Restaurants to Writers: Shut Up and Eat!
“First of all, this isn’t [your choice of affluent trendsetting restaurant location here]. My customers don’t care what some paid food writer thinks. Apps and the internet have made everyone a food authority or a restaurant critic these days. One bad Yelp review or health inspection score can take me down, so why bust my butt for good publicity?”
“Food writers don’t know what they’re talking about. How can they possibly understand what it takes just to keep the doors open? They never ask me for an interview. The media is biased, run by rich people, and covers their friends and whoever will give them a free meal.”
“Hydroponic lettuce? Housemade cheese? Gimme a break! Real people don’t want that and I can’t afford it. If I make good food and sell it at the right price, the word will get out. My customers don’t want my food to change. Why would I make an effort to stay on top of all the crazy trends?”
Admit it: As a restaurant person, you’ve let one or more of these negative thoughts about journalists cross your mind. Probably also your lips.
Writers to Restaurants: Hush!
We at KaTom work with thousands of foodservice businesses, and we understand where you’re coming from. So you can trust us when we tell you we have met “the enemy” and they are on your side.
Not only that: you need them–every bit as much as they need you, which is a lot, especially if you live outside of [your choice of affluent trendsetting restaurant location here]. Specifically, you need food journalists’ experience, perspective, mad communications skills, and social networks, for reasons that go beyond the walls of your operation and influence the success of everyone in your local hospitality sector.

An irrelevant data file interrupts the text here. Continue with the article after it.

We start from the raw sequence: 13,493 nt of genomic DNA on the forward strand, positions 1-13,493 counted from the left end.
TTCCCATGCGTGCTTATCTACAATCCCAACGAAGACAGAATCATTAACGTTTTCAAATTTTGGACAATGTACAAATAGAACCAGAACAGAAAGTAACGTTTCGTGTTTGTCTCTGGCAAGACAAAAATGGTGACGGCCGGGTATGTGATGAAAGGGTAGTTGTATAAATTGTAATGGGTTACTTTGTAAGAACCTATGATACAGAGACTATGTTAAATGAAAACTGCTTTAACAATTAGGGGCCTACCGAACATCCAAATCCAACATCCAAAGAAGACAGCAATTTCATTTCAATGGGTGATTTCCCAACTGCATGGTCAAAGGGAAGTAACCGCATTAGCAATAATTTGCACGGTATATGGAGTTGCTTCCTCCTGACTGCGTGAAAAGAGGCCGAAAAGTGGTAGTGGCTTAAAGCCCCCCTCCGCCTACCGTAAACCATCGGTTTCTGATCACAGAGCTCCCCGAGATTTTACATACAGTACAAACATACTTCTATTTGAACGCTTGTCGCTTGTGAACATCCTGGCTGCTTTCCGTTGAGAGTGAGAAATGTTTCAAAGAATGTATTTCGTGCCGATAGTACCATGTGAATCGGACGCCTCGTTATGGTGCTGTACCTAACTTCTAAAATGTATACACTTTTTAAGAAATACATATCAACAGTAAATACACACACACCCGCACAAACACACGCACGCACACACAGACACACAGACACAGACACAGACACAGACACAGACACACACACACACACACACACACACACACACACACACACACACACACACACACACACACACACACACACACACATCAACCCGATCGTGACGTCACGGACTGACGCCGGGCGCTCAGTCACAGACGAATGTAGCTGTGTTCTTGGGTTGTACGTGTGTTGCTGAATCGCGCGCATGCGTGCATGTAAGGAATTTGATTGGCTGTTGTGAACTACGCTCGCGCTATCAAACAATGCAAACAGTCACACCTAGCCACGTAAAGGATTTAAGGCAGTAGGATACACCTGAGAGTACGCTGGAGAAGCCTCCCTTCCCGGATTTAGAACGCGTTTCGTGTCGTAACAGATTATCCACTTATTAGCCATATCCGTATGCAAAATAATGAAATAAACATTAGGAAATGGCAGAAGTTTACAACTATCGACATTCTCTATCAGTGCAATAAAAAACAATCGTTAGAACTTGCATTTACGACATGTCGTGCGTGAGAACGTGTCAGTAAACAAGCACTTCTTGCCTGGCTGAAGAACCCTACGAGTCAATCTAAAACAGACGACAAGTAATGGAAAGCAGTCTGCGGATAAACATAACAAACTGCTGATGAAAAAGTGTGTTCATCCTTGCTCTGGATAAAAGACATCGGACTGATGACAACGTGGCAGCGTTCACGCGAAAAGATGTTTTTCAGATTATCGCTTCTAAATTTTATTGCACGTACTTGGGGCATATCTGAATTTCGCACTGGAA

Enough telling. Meet Mary Constantine and Amy Campbell: two writers with more collective knowledge of their region’s food culture–from agri- to pop-, from seed planting to point-of-sale systems–than your corporate branch, Sysco rep, health inspector, landlord, and brunch expo rolled into one.
As is typical of people who choose this work, they’re in it for love not money. And as uniquely Southern as they may come across, Mary and Amy share a “special sauce” with thought leaders and activists from food communities in all parts of the United States. That special sauce is passion, for good food and better eating where we live.
Mary and Amy will be fixing dinner for a demo at Chef Supplies by KaTom on June 30, 2015. You can join us there if you’re in East Tennessee, follow Mary @skilletsister on Twitter and in the Knoxville News Sentinel and find Amy at the Tennessee Farm Table.
Don’t be shy. Help yourself!